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From Wikipedia, the free encyclopedia
Acajutla is a seaport and municipality in Sonsonate Department, El Salvador. The town is located at 13°35′24″N 89°50′01″W on the Pacific Coast of Central America and is El Salvador's principal seaport from which a large portion of the nation's exports of coffee, sugar, and balsam are shipped. As a municipality, Acajutla is one of seventeen such districts in Sonsonate. As of 1992, the population of the town was 18,008, and of the municipality 47,678.
Nearby towns and villages to the main town include Hacienda Atalaya (0.5 nm), El Flor (1.7 nm), Hacienda San Antonio (1.7 nm) and Club Salinitas (3.6 nm).
Spanish conquistador Pedro de Alvarado, under the command of Hernan Cortés, had conquered Mexico and Guatemala before coming to the vicinity of Acajutla. There he met heavy resistance, but defeated the indigenous people in 1524 and conquered all of present-day El Salvador at the Battle of Acajutla.
Acajutla became an important colonial port for the Spanish Empire as part of the Kingdom of Guatemala, which was subordinate to the Viceroyalty of New Spain.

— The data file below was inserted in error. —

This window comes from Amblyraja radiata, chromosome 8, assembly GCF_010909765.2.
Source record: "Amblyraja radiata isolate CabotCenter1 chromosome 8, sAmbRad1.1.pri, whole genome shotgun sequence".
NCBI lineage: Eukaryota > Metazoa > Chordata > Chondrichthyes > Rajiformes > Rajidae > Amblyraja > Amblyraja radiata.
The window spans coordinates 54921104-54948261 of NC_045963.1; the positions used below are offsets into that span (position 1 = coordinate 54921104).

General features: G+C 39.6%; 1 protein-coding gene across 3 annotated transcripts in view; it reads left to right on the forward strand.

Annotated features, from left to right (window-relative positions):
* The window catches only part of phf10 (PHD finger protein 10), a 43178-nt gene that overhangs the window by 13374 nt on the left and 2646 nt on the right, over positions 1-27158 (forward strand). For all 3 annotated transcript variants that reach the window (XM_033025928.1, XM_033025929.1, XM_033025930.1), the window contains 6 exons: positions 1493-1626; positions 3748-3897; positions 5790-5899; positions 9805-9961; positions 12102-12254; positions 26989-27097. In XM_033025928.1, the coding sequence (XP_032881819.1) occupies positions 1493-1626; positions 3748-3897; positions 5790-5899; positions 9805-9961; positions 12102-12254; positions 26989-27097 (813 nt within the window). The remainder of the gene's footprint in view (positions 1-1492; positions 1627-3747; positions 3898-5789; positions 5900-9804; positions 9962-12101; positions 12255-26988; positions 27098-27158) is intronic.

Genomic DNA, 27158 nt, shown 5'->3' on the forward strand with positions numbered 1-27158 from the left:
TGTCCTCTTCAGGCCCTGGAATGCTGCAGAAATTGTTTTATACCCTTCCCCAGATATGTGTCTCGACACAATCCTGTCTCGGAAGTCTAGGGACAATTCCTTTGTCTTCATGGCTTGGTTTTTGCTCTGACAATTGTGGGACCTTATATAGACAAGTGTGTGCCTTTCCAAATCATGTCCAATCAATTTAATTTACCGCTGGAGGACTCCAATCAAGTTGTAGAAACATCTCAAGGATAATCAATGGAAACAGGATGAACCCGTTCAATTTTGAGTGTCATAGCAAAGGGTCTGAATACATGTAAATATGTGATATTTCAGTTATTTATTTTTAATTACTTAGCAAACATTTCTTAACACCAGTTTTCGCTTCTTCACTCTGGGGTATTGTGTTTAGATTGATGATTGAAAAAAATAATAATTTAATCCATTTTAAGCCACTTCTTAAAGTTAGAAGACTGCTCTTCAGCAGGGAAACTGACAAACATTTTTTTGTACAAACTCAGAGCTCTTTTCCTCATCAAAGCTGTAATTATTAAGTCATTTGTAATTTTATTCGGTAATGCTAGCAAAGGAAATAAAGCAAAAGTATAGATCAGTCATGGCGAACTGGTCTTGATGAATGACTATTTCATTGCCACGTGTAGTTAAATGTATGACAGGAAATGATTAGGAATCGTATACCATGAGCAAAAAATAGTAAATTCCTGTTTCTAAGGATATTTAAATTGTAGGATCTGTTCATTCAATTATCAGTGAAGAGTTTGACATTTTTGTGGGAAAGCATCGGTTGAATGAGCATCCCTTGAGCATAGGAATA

Following the complete independence of El Salvador in 1838, the economy of the nation became increasinging dependent on the export of coffee. The rapid growth of this lucrative "cash crop" led to profound socio-economic changes in the region, and drew of the attention of foreign investors and the local plantation owners to Acajutla, where infrastructure development was seen as necessary to assure the transport of crops from the interior and the ability to load them efficiently aboard ships.
The 1855 completion of the Panama Railway across the Isthmus of Panama further added to the activity at the port of Acajutla. With a convenient means of transporting goods between the Caribbean and the Pacific, additional shipping lines were created to carry these goods up and down the Pacific coast to and from the western terminus of the railway. Acajutla was a regular port of call from which coffee and sugar were shipped to the East Coast of the United States and Europe.
On June 4, 1882, the first railway line in El Salvador began operations, with Sonsonate as the northern terminus and Acajutla as the southern terminus.
During the 1932 Salvadoran peasant uprising, two destroyers of the Royal Canadian Navy anchored off the shore of Acajutla at the request of the British Consul in El Salvador who feared for the safety of British nationals and assets. Armed Canadian sailors briefly landed against the wishes of the Salvadoran government and began preparing to continue on to San Salvador before the situation improved and the British no longer deemed an armed Canadian presence necessary.
During the twelve-year Salvadoran civil war (1980-1992), the oil refinery at Acajutla (then the only operating refinery in El Salvador), was a target for anti-government rebels.
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